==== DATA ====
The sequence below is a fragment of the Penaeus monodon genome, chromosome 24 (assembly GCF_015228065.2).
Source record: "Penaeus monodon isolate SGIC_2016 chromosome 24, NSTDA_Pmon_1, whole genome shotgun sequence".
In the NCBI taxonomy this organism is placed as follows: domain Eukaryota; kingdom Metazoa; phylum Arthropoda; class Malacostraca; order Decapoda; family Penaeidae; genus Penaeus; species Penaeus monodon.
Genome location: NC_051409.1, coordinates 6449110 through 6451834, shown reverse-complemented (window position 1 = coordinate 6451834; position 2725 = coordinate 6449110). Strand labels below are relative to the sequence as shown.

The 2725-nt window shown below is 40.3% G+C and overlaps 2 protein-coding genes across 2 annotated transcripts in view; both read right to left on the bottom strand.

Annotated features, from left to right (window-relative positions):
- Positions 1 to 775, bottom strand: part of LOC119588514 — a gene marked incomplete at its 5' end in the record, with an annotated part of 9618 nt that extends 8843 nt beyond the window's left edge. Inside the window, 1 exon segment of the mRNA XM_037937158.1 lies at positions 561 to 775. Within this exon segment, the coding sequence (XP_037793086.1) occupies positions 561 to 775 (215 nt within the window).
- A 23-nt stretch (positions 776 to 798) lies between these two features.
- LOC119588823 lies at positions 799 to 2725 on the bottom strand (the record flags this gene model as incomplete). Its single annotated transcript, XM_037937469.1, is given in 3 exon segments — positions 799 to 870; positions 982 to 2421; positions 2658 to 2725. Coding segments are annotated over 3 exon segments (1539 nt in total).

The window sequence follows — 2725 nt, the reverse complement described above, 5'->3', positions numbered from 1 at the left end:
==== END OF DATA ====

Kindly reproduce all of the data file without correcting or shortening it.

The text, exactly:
The sequence below is a fragment of the Penaeus monodon genome, chromosome 24 (assembly GCF_015228065.2).
Source record: "Penaeus monodon isolate SGIC_2016 chromosome 24, NSTDA_Pmon_1, whole genome shotgun sequence".
In the NCBI taxonomy this organism is placed as follows: domain Eukaryota; kingdom Metazoa; phylum Arthropoda; class Malacostraca; order Decapoda; family Penaeidae; genus Penaeus; species Penaeus monodon.
Genome location: NC_051409.1, coordinates 6449110 through 6451834, shown reverse-complemented (window position 1 = coordinate 6451834; position 2725 = coordinate 6449110). Strand labels below are relative to the sequence as shown.

The 2725-nt window shown below is 40.3% G+C and overlaps 2 protein-coding genes across 2 annotated transcripts in view; both read right to left on the bottom strand.

Annotated features, from left to right (window-relative positions):
- Positions 1 to 775, bottom strand: part of LOC119588514 — a gene marked incomplete at its 5' end in the record, with an annotated part of 9618 nt that extends 8843 nt beyond the window's left edge. Inside the window, 1 exon segment of the mRNA XM_037937158.1 lies at positions 561 to 775. Within this exon segment, the coding sequence (XP_037793086.1) occupies positions 561 to 775 (215 nt within the window).
- A 23-nt stretch (positions 776 to 798) lies between these two features.
- LOC119588823 lies at positions 799 to 2725 on the bottom strand (the record flags this gene model as incomplete). Its single annotated transcript, XM_037937469.1, is given in 3 exon segments — positions 799 to 870; positions 982 to 2421; positions 2658 to 2725. Coding segments are annotated over 3 exon segments (1539 nt in total).

The window sequence follows — 2725 nt, the reverse complement described above, 5'->3', positions numbered from 1 at the left end: